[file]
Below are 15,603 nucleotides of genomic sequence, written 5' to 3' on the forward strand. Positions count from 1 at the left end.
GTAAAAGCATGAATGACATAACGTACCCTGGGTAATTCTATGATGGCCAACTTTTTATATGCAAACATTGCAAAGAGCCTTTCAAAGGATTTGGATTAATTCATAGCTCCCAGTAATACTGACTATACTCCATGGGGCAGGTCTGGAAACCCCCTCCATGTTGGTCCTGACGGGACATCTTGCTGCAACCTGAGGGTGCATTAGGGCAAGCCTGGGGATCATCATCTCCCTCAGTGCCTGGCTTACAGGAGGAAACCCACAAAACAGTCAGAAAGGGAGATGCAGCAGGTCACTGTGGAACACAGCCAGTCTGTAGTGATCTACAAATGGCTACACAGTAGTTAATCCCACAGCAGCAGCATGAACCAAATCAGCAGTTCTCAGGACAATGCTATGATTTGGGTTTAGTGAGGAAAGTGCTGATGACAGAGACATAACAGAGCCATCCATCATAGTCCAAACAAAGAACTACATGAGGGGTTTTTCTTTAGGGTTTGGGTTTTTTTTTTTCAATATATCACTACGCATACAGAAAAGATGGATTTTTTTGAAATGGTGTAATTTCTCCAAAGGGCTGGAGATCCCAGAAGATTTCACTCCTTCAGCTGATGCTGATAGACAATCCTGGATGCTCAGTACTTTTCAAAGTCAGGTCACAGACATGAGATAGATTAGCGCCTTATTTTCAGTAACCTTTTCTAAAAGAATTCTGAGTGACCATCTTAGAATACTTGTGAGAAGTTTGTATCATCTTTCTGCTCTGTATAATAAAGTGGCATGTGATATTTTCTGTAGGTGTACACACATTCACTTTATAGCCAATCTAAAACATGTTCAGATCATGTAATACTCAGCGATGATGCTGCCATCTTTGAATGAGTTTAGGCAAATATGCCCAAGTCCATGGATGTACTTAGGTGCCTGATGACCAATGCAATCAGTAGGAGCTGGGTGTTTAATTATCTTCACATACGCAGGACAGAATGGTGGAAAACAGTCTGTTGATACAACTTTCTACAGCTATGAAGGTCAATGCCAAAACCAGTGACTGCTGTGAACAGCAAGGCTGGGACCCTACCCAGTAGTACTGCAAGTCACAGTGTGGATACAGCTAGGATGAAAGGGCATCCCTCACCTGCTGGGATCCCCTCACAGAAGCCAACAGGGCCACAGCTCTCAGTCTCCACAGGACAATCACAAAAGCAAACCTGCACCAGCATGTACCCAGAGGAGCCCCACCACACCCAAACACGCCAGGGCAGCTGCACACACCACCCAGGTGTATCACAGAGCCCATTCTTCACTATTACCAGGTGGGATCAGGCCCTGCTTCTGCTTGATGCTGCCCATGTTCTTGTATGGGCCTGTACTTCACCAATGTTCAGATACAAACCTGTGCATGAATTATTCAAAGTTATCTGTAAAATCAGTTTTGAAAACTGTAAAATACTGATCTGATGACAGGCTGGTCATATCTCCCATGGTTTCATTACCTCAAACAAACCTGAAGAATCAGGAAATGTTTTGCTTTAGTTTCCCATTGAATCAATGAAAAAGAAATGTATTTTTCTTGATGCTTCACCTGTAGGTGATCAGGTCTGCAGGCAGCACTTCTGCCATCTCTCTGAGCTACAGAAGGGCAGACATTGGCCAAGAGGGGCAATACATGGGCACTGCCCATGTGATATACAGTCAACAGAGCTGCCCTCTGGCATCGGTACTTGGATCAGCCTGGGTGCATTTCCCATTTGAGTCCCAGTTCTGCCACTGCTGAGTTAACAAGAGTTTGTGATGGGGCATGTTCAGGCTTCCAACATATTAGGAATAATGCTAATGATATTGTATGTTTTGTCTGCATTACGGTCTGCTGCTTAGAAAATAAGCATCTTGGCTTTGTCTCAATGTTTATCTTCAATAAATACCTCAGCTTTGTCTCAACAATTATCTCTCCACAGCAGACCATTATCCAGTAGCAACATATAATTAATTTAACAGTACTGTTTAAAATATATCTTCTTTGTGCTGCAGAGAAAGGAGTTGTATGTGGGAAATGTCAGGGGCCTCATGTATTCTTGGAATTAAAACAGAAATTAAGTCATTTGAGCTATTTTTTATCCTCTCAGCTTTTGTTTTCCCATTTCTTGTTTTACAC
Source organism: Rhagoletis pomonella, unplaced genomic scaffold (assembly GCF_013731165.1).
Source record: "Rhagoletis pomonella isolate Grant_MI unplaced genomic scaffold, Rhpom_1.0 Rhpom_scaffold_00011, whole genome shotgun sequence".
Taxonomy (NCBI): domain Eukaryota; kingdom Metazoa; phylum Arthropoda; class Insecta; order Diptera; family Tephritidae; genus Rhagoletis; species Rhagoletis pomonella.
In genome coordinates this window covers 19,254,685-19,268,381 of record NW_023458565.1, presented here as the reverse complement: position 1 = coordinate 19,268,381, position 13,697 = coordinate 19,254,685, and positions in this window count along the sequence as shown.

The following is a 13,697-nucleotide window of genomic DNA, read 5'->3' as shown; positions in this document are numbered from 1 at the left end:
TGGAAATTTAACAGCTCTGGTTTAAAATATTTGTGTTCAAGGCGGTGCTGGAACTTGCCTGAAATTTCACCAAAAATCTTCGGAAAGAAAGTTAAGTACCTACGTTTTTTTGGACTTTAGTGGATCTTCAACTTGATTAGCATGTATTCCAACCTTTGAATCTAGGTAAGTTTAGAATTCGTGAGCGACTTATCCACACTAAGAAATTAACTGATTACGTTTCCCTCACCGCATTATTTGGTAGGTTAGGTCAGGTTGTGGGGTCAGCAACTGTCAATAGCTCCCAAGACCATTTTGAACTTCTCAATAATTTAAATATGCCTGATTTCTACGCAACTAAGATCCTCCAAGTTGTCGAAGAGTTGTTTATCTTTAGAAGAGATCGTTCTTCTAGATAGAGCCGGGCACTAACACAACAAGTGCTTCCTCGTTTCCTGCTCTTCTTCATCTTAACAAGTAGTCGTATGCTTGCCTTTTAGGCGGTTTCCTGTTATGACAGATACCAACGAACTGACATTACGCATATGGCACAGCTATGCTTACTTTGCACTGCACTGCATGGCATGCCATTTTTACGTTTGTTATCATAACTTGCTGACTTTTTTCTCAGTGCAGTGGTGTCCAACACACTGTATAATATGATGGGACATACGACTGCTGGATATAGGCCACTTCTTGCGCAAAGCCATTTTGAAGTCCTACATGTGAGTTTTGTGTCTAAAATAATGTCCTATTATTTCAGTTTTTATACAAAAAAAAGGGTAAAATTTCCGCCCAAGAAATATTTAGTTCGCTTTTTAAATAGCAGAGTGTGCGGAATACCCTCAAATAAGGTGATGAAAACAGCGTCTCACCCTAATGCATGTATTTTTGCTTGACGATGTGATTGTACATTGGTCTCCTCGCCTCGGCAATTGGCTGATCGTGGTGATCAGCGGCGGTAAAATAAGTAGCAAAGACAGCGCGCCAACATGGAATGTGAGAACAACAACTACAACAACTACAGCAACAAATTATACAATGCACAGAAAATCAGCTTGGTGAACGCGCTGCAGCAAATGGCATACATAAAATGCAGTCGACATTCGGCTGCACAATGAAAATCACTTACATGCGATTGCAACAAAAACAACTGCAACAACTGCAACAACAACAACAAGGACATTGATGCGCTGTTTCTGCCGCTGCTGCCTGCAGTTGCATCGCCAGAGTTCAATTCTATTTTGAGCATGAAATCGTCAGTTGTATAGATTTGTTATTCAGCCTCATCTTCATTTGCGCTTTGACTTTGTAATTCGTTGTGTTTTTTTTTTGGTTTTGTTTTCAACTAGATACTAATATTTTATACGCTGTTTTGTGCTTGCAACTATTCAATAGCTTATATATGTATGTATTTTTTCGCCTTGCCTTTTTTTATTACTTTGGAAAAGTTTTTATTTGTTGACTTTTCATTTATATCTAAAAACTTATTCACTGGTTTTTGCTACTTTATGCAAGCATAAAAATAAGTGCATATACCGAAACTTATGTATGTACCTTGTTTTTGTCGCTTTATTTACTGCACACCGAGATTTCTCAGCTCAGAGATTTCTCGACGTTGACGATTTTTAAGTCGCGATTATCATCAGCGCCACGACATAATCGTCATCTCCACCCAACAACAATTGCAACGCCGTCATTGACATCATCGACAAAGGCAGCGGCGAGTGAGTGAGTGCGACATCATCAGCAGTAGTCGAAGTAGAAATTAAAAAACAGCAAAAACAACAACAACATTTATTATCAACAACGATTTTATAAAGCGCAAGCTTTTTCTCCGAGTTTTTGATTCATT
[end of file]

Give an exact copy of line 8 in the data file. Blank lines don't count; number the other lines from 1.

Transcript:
TGGAAATTTAACAGCTCTGGTTTAAAATATTTGTGTTCAAGGCGGTGCTGGAACTTGCCTGAAATTTCACCAAAAATCTTCGGAAAGAAAGTTAAGTACCTACGTTTTTTTGGACTTTAGTGGATCTTCAACTTGATTAGCATGTATTCCAACCTTTGAATCTAGGTAAGTTTAGAATTCGTGAGCGACTTATCCACACTAAGAAATTAACTGATTACGTTTCCCTCACCGCATTATTTGGTAGGTTAGGTCAGGTTGTGGGGTCAGCAACTGTCAATAGCTCCCAAGACCATTTTGAACTTCTCAATAATTTAAATATGCCTGATTTCTACGCAACTAAGATCCTCCAAGTTGTCGAAGAGTTGTTTATCTTTAGAAGAGATCGTTCTTCTAGATAGAGCCGGGCACTAACACAACAAGTGCTTCCTCGTTTCCTGCTCTTCTTCATCTTAACAAGTAGTCGTATGCTTGCCTTTTAGGCGGTTTCCTGTTATGACAGATACCAACGAACTGACATTACGCATATGGCACAGCTATGCTTACTTTGCACTGCACTGCATGGCATGCCATTTTTACGTTTGTTATCATAACTTGCTGACTTTTTTCTCAGTGCAGTGGTGTCCAACACACTGTATAATATGATGGGACATACGACTGCTGGATATAGGCCACTTCTTGCGCAAAGCCATTTTGAAGTCCTACATGTGAGTTTTGTGTCTAAAATAATGTCCTATTATTTCAGTTTTTATACAAAAAAAAGGGTAAAATTTCCGCCCAAGAAATATTTAGTTCGCTTTTTAAATAGCAGAGTGTGCGGAATACCCTCAAATAAGGTGATGAAAACAGCGTCTCACCCTAATGCATGTATTTTTGCTTGACGATGTGATTGTACATTGGTCTCCTCGCCTCGGCAATTGGCTGATCGTGGTGATCAGCGGCGGTAAAATAAGTAGCAAAGACAGCGCGCCAACATGGAATGTGAGAACAACAACTACAACAACTACAGCAACAAATTATACAATGCACAGAAAATCAGCTTGGTGAACGCGCTGCAGCAAATGGCATACATAAAATGCAGTCGACATTCGGCTGCACAATGAAAATCACTTACATGCGATTGCAACAAAAACAACTGCAACAACTGCAACAACAACAACAAGGACATTGATGCGCTGTTTCTGCCGCTGCTGCCTGCAGTTGCATCGCCAGAGTTCAATTCTATTTTGAGCATGAAATCGTCAGTTGTATAGATTTGTTATTCAGCCTCATCTTCATTTGCGCTTTGACTTTGTAATTCGTTGTGTTTTTTTTTTGGTTTTGTTTTCAACTAGATACTAATATTTTATACGCTGTTTTGTGCTTGCAACTATTCAATAGCTTATATATGTATGTATTTTTTCGCCTTGCCTTTTTTTATTACTTTGGAAAAGTTTTTATTTGTTGACTTTTCATTTATATCTAAAAACTTATTCACTGGTTTTTGCTACTTTATGCAAGCATAAAAATAAGTGCATATACCGAAACTTATGTATGTACCTTGTTTTTGTCGCTTTATTTACTGCACACCGAGATTTCTCAGCTCAGAGATTTCTCGACGTTGACGATTTTTAAGTCGCGATTATCATCAGCGCCACGACATAATCGTCATCTCCACCCAACAACAATTGCAACGCCGTCATTGACATCATCGACAAAGGCAGCGGCGAGTGAGTGAGTGCGACATCATCAGCAGTAGTCGAAGTAGAAATTAAAAAACAGCAAAAACAACAACAACATTTATTATCAACAACGATTTTATAAAGCGCAAGCTTTTTCTCCGAGTTTTTGATTCATT